Monday, January 27, 2014

Another Lyrical and Thought-Provoking Thriller from Boston Teran

Reviewed by James L. Thane
Four out of five stars

One of my favorite books of the last few years was The Creed of Violence, by the elusive and mysterious author, Boston Teran. Set mostly in pre-revolutionary Mexico in the early Twentieth Century, it featured two great protagonists and an engrossing, convoluted and thought-provoking story.

Now comes an excellent sequel, The Country I Lived In, set in Texas and in Mexico, and featuring John Rawbone Lourdes, the son and grandson of the two protagonists from the earlier book. It's the dawn of a new age in the United States; prosperity reigns, rock and roll has come crashing into the culture; the early glimmerings of a new civil rights movement can be seen in the South and elsewhere, and the Beats are beginning to pave the way for the Counter Culture revolution that would transform the country only a few years later.

Against that backdrop, though, powerful forces are resistant to change, fearful of a Communist menace from abroad and afraid that those who challenge the status quo here at home are weakening the country from within. Barry Goldwater has not yet suggested that extremism in the face of defense of liberty is no vice, but there are those who clearly believe this to be the case. And they are ready and willing to take whatever steps they feel are necessary to protect what they perceive to be America's best interests, whether it involves overthrowing governments abroad or stamping out internal dissent here at home.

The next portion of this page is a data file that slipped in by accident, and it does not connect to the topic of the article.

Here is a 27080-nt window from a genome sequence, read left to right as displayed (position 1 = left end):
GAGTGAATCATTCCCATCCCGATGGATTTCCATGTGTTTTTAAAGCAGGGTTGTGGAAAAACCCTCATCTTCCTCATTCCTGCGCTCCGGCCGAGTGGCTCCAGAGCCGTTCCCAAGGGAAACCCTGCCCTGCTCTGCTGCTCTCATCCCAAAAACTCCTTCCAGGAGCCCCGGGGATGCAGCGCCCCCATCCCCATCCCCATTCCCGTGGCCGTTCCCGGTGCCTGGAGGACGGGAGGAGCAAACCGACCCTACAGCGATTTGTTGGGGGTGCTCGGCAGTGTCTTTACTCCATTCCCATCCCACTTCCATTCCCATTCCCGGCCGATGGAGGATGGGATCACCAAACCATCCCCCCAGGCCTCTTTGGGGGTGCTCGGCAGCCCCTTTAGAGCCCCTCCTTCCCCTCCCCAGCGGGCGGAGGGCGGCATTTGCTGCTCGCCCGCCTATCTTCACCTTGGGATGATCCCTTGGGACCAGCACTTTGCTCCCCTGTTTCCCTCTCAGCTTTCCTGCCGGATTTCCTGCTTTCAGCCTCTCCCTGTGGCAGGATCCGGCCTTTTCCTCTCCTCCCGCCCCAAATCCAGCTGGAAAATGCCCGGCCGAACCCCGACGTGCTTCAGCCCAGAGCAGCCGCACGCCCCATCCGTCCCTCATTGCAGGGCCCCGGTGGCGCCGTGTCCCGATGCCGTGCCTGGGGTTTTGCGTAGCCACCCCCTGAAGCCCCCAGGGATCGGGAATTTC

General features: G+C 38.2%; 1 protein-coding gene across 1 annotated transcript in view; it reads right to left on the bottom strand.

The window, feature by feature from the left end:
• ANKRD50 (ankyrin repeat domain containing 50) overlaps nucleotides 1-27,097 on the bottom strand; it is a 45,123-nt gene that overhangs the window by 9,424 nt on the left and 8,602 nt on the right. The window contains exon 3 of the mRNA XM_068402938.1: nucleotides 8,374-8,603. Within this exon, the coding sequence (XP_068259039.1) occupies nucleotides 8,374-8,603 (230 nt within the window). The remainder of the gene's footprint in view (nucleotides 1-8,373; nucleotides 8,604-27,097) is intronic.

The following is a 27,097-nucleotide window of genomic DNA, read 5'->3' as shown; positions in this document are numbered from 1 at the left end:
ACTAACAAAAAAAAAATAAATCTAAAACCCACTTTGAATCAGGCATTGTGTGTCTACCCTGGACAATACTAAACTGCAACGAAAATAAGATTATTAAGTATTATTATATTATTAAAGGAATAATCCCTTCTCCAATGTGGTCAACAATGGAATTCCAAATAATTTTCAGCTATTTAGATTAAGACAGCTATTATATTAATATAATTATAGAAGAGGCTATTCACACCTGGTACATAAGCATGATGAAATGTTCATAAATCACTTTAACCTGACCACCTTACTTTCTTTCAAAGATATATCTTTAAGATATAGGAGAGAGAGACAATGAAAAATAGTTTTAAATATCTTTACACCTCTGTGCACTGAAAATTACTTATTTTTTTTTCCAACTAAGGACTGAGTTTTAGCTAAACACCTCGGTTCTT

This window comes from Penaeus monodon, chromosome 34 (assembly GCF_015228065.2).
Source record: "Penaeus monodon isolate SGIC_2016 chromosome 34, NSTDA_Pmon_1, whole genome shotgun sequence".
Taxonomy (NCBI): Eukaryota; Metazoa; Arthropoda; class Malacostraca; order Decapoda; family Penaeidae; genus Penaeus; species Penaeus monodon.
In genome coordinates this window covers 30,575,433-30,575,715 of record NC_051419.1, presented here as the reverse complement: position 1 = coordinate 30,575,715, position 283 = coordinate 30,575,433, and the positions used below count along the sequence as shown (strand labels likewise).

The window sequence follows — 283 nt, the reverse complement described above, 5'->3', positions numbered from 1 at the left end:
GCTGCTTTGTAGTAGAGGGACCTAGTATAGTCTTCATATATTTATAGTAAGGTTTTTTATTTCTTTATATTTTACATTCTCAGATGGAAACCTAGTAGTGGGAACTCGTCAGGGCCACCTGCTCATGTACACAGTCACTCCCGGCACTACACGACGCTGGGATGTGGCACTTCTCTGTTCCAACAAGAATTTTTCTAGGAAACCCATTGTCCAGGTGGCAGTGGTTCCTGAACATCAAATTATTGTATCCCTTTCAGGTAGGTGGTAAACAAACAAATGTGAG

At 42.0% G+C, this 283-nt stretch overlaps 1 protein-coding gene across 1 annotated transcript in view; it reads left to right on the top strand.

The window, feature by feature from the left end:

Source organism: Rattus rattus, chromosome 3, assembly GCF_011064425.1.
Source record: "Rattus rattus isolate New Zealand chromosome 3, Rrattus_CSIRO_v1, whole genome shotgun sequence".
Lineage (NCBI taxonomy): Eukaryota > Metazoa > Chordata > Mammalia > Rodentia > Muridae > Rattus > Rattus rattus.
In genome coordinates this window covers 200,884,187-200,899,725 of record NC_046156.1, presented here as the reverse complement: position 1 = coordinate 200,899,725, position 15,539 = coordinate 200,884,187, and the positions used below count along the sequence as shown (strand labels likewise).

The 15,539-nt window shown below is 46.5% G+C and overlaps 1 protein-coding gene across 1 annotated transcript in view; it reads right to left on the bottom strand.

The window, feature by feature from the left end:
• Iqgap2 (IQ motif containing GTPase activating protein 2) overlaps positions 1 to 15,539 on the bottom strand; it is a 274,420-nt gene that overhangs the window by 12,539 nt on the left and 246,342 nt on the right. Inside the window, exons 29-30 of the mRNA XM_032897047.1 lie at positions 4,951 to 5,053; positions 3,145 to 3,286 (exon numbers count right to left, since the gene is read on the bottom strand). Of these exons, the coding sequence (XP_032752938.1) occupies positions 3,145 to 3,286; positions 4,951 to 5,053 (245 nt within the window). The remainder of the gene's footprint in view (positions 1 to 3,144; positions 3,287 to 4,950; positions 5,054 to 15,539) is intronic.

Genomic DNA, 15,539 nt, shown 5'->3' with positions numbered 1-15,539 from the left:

Into this mix steps John Rawbone Lourdes, a young man made old before his time by having fought in both World War II and Korea. Now he just wants the opportunity to finally get to know the country that he has given so much to defend. "Something was missing from his life, something of purpose and destiny, to take away the quiet sadness that kept to itself inside him."

Lourdes has bought a new Packard convertible and wants nothing more than to "hit out on the road...[like] Huck on the river, Parkman on the Oregon Trail, Brando burning up miles of asphalt in The Wild Ones." Fate intervenes, though, when Lourdes gets a desperate call from an old army friend in Laredo who is in trouble and needs his help.

Sadly, Lourdes arrives only a little too late, to find that his friend has been tortured and murdered. Lourdes feels honor-bound to investigate and avenge his friend's death, even though he has no idea what sort of trouble his friend might have been in.

It soon becomes apparent that some very dark and mysterious forces are at work here, including agents of the CIA. They immediately put the squeeze on Lourdes, suggesting that he was in league with his murdered friend in illegal activities and questioning his own patriotism in spite of his long and decorated military service. But in the spirit of his father and grandfather, John Rawbone Lourdes is not a man to be intimidated or to be distracted from his self-appointed mission. He is also not a man who should be underestimated.